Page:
The Fiesler Storch by GPM

Discussion in 'First Impressions Kit Reviews' started by Leif Oh, May 24, 2005.

  1. Leif Oh

    Leif Oh Member

    The Fiesler Storch by GPM, 1/33 scale

    The new kit of the Fiesler Storch from GPM is in fact, I understand, a reworking of an older kit by master modeler Tadeusz Grzelczak, who drew the two B17 models, by Fly and GPM, respectively, that has been much discussed on this site. Among countless other models by him you will find also the B24 Liberator, by Fly and GPM in two versions.

    Now, this is very interesting. The Storch kit in fact combines the best of two worlds, the handdrawn design with a keen sense of what's in fact humanly possible (or realistic) to attain with a paper model, and the finish of a computerdrawn design.

    Let's start with the handdrawn part, which is still clearly visible in the instruction sketches:


    These still retain the mystique and fascination of being able to construct an intricate structure in three dimensions from simple paper sheets, and I like them very much. They are a far cry from the rather sterile instructions sketches that accompany many newly designed kits (although the number of sketches there may be far greater). Even if the instructional value of the modern sketches may be great, they lack the fascination of this handdrawn work of art.

    Having said this, the execution of the print sheets themselves are a great improvement of the old Grzelczak sheets. I have not seen (and was not aware of) the older version of the Storch, but I can compare to other models by Grzelczak (such as the B17 and the B24), and the present kit is a vast, to say the least, improvement.


    In this sample (scanned at 100 percent, 72 dpi) you will hopefully see the distinct and thin contour lines, the excellent shading and colouring, and the rather good 3D-print effects. In fact, these are so good in places, that I would hesitate to improve on them by attempting to double hatches etc. with extra copies of thin paper. That might simply turn out to be too clumsy. But we'll see, eventually.

    This kit depicts the tropical version of the Storch, as used in the desert campaign in Africa. The camouflage pattern is well done, but it should also be pointed out that there is no weathering at all. This is a matter of taste, and the main point is that the shading for ribs and other underlying structures is very well done.

    A point of criticism, however, would be the all-black outlines of parts, instead of a darker shade of the colour of the part. The black lines will tend to make cuts stand out rather clearly, as evident also from the publicity photos of the finished model:


    A note of curiousity on these photos is that the propeller has been built for the wrong direction of rotation (as compared to the parts in the kit, the included three-view drawing, and photos of remaining Storchs). Prospective builders should look out for this, but there is not really a problem since the parts provided invite you to do it correctly - just as long as you do not let yourself get distracted by the photos!

    As for level of detail, I would say it is excellent, without crossing the line of becoming outright daunting. At 340 parts the model is simply eminently buildable, and the "glasshouse" of the cockpit does not require vacuformed parts. The Grzelczak affinity for making moveable rudders and flaps is retained, and the new 3D-printing effects should make the cockpit interior come out much better than in any original Grzelczak version (which tend to be a little bit on the intuitive side from the examples I've seen; someone else has termed his style as "cartoonish", but that is all gone in this modern update).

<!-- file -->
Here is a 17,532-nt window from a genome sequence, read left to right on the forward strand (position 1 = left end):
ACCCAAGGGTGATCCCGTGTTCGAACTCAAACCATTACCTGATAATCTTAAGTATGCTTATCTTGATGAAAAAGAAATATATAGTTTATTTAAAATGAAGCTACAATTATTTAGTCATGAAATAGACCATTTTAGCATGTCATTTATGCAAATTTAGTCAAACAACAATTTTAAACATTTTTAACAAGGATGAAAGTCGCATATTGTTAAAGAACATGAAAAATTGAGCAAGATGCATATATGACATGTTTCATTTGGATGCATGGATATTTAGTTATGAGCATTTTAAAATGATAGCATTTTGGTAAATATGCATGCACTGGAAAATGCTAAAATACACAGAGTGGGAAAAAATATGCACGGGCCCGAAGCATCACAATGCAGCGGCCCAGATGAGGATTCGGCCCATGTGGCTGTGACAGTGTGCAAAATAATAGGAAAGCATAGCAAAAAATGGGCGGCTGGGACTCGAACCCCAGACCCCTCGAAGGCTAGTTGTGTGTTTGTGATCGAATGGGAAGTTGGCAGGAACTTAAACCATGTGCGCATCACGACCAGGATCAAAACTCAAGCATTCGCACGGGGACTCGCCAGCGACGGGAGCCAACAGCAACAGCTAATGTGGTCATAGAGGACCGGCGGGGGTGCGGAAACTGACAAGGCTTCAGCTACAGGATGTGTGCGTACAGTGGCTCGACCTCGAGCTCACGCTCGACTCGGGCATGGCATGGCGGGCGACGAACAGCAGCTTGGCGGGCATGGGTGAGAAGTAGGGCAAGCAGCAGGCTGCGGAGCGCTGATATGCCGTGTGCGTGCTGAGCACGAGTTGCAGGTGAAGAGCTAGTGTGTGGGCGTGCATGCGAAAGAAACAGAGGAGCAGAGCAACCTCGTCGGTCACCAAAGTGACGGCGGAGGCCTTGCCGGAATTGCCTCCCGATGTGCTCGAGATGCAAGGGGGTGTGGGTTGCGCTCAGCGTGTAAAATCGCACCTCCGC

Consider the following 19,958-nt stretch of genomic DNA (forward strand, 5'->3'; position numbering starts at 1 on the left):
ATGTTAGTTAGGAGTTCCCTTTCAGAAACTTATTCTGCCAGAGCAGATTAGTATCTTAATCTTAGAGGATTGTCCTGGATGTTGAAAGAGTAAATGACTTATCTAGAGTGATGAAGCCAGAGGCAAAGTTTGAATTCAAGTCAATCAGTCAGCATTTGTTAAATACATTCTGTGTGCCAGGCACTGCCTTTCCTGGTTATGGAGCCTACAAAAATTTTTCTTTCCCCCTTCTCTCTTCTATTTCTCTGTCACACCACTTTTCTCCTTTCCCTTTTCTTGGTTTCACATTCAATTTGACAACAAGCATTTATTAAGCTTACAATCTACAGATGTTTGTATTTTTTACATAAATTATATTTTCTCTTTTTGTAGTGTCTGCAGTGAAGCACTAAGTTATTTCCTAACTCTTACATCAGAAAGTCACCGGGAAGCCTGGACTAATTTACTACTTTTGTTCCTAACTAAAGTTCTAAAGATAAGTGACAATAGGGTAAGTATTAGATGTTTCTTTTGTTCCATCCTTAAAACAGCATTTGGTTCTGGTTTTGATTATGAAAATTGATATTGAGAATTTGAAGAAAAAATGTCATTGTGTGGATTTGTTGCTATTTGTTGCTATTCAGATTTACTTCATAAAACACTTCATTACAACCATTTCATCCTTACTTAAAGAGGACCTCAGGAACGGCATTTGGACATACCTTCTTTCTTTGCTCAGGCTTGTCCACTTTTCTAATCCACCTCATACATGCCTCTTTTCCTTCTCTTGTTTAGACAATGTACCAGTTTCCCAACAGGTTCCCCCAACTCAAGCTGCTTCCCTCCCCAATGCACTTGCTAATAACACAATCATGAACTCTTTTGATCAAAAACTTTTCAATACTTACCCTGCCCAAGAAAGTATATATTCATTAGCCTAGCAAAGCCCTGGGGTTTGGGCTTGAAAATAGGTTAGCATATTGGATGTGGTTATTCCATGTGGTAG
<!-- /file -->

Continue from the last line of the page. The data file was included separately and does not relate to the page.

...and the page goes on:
So what you get, as already pointed out, really is the best of two worlds. The kit thus is thoroughly recommended. For my part I will scale it to 1/16 eventually, and I will not build it until I've found a way of recolouring it into the Swedish Air Force colour scheme of olive and grey, with Swedish national insignia and accurate markings. But that's another challenge, and a project for the future.

    Meanwhile, here's the lowdown on the kit: Size A4 (thank you, GPM!), which makes scanning and enlarging much easier; six pages of parts (mixed colour and black-and-white - parts to be doubled on card are printed on regular thickness paper, too); four pages of instruction sketches (including an excellent three-view drawing); building instructions in Polish, German, and English (thank you again, GPM!). Although the translation sometimes leaves you hanging there wondering what you really are supposed to do - a common weakness so far for many translations from Polish - the mere effort to provide it is commendable.

  2. Rafael

    Rafael New Member

    Leif Oh - If I good remember, the old GPM's Storch was designed by Mariusz Ploszajski, not by Tadeusz Grzelczak. It wasn't quality of Grzelczak's models - belive me ;)
  3. Leif Oh

    Leif Oh Member

    You're right about the earlier GPM version, of course. Having checked out a friend's copy of the GPM 011 Fiesler Storch from 1989, whatever merits it had then, it is just ridiculous by today's standards, and clearly not by Grzelczak.

    However, the present GPM version certainly is an original Grzelczak design (as stated in the kit, and as evident from the instruction sketches).

    The question remains then, has this Grzelczak Fiesler Storch been published earlier by someone (as other sources imply and I would hold plausible, although I can't find out by whom); or does it in fact represent a new tack by this designer? Possibly a new collaboration with computer-literate technicians? Interesting...

  4. tino

    tino Member

    Hi Leaf,
    I think that this is tottaly new kit, because GPM normaly when make make a re-release of a model keep the same number of catalog and this is not the case between the two models.
  5. Gil

    Gil Active Member

    Hello Leif,